Fluid grids help to proportion all the elements of your web pages. You can easily size all the content, images, and videos so that they respond to screen size based on the grid.
A responsive grid is divided into columns, rows, and different heights for the elements to be scaled accordingly. Developers can specify rules for the grid with the CSS of the website.
Why is it essential for responsive designs to be compatible with touchscreens? It’s because even laptops have touchscreens, which means the website layout needs to be touch-friendly. Being a developer, it’s a good practice to design the website layout keeping a touchscreen of every size in your mind.
For example, a drop-down menu should be easily accessible for a touchscreen to make it easy to use for touchscreen users. And the same goes for CTAs, interactive images, buttons, etc.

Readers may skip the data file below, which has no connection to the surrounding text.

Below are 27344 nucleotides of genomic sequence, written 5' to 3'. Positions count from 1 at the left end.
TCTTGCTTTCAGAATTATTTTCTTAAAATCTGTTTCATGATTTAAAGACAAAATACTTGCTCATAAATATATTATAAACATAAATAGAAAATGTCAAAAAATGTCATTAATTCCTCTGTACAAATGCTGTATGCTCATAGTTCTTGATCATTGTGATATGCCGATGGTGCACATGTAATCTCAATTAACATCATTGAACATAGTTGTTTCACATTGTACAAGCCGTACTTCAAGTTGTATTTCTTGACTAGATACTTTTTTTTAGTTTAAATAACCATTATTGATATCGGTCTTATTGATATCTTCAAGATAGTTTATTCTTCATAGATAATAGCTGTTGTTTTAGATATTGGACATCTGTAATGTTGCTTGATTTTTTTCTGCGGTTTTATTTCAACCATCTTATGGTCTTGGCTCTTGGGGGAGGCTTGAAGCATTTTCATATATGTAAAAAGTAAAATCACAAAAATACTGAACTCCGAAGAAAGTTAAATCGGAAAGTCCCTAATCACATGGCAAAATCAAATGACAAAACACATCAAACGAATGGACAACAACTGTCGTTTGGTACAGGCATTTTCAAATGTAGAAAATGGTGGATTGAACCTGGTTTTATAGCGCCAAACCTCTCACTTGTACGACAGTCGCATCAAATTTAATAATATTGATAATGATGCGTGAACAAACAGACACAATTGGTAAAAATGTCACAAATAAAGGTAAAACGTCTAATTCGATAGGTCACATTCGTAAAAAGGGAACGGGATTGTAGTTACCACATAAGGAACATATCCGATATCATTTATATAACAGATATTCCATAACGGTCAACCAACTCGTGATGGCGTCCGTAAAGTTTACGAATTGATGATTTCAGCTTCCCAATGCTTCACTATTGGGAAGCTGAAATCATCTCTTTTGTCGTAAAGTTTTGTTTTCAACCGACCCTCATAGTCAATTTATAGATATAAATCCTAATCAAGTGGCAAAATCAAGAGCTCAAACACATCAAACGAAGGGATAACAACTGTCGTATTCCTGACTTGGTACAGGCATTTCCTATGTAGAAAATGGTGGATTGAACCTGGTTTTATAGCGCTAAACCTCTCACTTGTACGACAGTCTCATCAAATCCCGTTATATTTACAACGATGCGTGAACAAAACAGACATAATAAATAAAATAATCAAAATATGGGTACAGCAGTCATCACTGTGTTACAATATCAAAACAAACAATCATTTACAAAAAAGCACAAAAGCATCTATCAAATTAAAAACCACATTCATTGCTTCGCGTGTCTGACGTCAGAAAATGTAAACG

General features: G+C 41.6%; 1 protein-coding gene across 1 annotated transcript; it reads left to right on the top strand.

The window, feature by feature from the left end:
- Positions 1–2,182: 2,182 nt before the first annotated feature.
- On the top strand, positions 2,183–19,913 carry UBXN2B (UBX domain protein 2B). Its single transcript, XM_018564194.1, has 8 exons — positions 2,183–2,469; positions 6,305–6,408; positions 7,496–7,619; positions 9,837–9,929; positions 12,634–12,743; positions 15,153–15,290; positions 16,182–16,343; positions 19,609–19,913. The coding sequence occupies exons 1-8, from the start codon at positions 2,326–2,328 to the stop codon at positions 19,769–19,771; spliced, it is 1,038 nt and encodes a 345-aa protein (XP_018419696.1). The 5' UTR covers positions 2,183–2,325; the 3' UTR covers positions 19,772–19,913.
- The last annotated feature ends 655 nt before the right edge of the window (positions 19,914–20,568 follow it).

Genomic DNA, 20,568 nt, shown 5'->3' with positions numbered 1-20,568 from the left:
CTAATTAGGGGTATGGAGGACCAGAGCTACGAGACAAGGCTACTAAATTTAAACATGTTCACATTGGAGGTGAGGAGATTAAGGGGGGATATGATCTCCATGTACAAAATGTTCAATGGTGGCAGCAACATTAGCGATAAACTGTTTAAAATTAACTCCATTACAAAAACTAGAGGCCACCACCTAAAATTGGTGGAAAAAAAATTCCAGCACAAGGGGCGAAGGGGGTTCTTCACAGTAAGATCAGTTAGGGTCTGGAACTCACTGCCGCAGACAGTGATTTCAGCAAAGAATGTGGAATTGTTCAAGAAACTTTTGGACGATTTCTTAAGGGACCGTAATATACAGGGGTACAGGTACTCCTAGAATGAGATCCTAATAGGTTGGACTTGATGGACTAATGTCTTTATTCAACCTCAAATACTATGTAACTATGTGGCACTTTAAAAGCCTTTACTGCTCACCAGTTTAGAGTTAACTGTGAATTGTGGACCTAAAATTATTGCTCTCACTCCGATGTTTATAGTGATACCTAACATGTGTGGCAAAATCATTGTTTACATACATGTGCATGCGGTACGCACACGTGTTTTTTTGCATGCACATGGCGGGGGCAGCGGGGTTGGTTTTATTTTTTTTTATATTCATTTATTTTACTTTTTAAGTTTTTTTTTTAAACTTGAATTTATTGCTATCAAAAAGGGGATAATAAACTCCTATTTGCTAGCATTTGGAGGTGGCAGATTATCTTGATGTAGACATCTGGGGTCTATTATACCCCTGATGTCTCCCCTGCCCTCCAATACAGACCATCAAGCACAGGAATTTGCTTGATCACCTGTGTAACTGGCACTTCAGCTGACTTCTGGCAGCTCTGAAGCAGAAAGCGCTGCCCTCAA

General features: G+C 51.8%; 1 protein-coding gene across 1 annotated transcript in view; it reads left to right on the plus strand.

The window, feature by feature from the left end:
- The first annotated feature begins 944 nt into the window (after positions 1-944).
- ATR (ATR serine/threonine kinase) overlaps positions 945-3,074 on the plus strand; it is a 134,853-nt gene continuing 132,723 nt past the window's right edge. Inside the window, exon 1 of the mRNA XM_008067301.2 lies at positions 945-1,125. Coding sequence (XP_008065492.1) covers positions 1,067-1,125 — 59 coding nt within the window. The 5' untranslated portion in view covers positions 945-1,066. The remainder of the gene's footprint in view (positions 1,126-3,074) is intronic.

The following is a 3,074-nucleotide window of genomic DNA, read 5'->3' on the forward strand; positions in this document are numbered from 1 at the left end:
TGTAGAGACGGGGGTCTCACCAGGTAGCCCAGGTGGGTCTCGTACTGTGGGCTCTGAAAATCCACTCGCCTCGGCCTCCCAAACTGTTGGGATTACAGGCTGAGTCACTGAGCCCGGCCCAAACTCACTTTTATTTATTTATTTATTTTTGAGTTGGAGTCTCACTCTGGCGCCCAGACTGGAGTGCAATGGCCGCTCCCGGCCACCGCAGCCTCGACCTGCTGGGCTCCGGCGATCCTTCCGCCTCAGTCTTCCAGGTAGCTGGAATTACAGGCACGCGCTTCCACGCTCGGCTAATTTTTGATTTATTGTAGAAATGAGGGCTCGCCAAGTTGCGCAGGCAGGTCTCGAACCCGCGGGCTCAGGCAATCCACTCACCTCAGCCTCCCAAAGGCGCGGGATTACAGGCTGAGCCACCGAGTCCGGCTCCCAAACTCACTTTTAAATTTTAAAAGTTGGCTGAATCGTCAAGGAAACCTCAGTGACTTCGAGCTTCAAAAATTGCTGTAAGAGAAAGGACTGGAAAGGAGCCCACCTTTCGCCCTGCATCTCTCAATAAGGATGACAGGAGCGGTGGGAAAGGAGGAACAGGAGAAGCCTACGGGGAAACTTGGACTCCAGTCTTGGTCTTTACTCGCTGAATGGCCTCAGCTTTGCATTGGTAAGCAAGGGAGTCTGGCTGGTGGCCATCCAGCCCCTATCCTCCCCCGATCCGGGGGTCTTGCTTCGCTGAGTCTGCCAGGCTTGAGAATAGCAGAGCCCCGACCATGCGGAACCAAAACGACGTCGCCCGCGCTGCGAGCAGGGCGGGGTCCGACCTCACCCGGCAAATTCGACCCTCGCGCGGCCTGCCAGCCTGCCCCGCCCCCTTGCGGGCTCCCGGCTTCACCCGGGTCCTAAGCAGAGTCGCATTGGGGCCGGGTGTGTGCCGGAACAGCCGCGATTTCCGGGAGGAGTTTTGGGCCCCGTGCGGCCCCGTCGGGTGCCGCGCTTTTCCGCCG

A pre-designed template comes with pre-defined grids, elements, and a website design. If you’re someone who doesn’t have coding knowledge, then pre-designed templates are for you!
Pick up a pre-designed theme or template to create responsive websites. What do you need for the template? You only need content, images, videos, and elements that are specific to your brand. You’ll add all the elements according to the design and only have to worry about changing colors, font size, and type, etc. See how easy that is to do?
The last tip for the day is outsourcing your website project if it’s difficult for you to do it yourself. It’s okay to admit defeat; it can be challenging to transform your website into a responsive one; that’s where development companies play a role.
Talk to different firms that can help you build a responsive website. They can build a website from scratch, which will highlight everything you expect it to look like.
The tech world is heading into a new age of innovative website designs because the trends evolve every day. There are numerous screens to look out for when developing a website, which can pose a challenge, and we’re not far from the day when people will entirely depend on websites.
But don’t get anxious! Strive to be a part of the progressing era and get future-ready.